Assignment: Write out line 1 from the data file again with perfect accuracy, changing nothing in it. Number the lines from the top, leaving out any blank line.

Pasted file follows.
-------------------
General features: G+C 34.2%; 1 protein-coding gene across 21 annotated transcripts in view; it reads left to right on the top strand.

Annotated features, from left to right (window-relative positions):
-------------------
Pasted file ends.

General features: G+C 34.2%; 1 protein-coding gene across 21 annotated transcripts in view; it reads left to right on the top strand.